It is a pleasure to serve under your chairmanship, Mr Gray. I congratulate my hon. Friend Marion Fellows on securing the debate and on her earnest plea that post offices matter. They absolutely do. In each and every contribution to the debate, we have heard about many of the different ways in which post offices matter to our various communities and sections of them. My hon. Friend made a clear call for the sub-postmasters’ contract to be reviewed, and she pointed out that we need creative thinking about how the business model develops. It is a call with which I heartily concur.
I very much enjoyed the contribution from Ruth Cadbury, who spoke eloquently about the difficulty of maintaining the visibility of the service, about some of the problems with security and about the locations of people who are willing to take on the service, which are not always the locations where, in an ideal world, we would wish the service to be transacted. She made those points very well.
Jim Shannon spoke eloquently about the issues in his constituency, but he got right to the nub of it when he spoke of the post office as a core part of village and rural life. He hit the nail firmly on the head. My hon. Friend Gavin Newlands spoke of the importance of a good and effective public transport network in ensuring continued access to the network, and he said that the service is beyond the diktats of market forces. Again, I heartily concur.
Let us look at some of the positive aspects of our post offices. A survey conducted in 2017 showed that 81% of respondents described the post office as important to them; 49% described it as very or extremely important and 97% described it as trustworthy—an unprecedented high figure. That shows the tremendous standing of the institution of the post office, which is not something that has been created in a marketer’s sketchbook. It is a reputation that has been built up over generations of much-valued service to individuals and communities, with a high-quality service at its very heart. The post office is at the heart of both urban and rural communities, and it has provided a universal service and common experience that we have come to value, wherever we are from.
We all understand that changes in the ways that people wish to access the services offered at post offices are inevitable. There is always a temptation to try to take everyone down the route of digital by default, regardless of whether we have the technological capability and sufficiency of broadband access, or the willingness or personal ability, to do that. We have to recognise that digital is not the default for many people, nor will it ever be. It should not be the default for accessing post office services, and we must not overlook the vital role that post offices provide not just to individuals, but to local businesses.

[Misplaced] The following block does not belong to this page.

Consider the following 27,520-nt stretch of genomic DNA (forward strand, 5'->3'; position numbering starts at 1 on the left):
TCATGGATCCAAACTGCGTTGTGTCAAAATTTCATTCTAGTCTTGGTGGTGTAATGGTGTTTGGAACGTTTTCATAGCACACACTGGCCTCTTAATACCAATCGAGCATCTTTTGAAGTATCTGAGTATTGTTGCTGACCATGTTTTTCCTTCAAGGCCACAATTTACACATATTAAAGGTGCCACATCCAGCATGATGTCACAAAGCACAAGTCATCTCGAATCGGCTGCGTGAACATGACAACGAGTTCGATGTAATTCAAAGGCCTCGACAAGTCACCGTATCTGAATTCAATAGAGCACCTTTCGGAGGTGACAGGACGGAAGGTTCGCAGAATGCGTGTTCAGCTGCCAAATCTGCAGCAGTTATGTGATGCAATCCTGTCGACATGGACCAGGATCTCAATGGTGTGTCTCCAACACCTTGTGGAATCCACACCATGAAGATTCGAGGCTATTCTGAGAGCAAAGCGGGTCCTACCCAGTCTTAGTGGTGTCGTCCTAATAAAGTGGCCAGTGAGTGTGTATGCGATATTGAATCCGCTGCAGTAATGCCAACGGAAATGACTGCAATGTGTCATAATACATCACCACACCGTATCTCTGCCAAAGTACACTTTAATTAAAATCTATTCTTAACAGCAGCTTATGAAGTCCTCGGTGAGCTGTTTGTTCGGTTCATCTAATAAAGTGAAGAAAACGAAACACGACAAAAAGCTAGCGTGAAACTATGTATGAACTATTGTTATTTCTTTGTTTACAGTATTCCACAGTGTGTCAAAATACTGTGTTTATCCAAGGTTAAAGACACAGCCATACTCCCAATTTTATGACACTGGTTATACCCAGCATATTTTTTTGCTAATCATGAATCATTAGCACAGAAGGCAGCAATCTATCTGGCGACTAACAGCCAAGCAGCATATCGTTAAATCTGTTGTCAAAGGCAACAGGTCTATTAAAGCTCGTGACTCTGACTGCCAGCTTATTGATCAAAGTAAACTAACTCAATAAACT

My hon. Friend the Member for Motherwell and Wishaw referred to economics 101 and the importance of the circular flow of cash. That is of particular importance as many banks retreat from our communities and, in many cases, the availability of ATMs in our communities is dramatically reduced. That retreat affects not only rural communities, but urban communities. Lack of access to cash is particularly felt in some of the less affluent urban communities, where the post office’s presence as a provider of cash is vital.
In addition to ensuring the flow of cash, enabling it to be spent locally is important. Many post offices are located within retail businesses in the area, and they also provide direct support to other businesses on the high street. More than 2 million small businesses, or 62%, use the post office at least once a month. In rural areas, 36% of rural businesses use the post office at least once a week to receive deliveries, send products, pay bills and, with the banks retreating from the high street, to deposit cash, as the post office increasingly—willingly or otherwise—takes on the role of cash handler of last resort in many locations.
The network could certainly fulfil that task, but we have to proceed with caution. We must recognise that many post offices simply do not have the physical security to handle large amounts of cash, and that many sub-postmasters are perhaps unwilling to take on a task that carries an increased risk of crime. Although my SNP colleagues and I would very much like to stem the banks’ retreat from the high street, it is important that if and when they do retreat, they are held financially to their responsibility to support the transition and ensure that the post office network is suitably equipped to take on that role, should that be what we want to happen.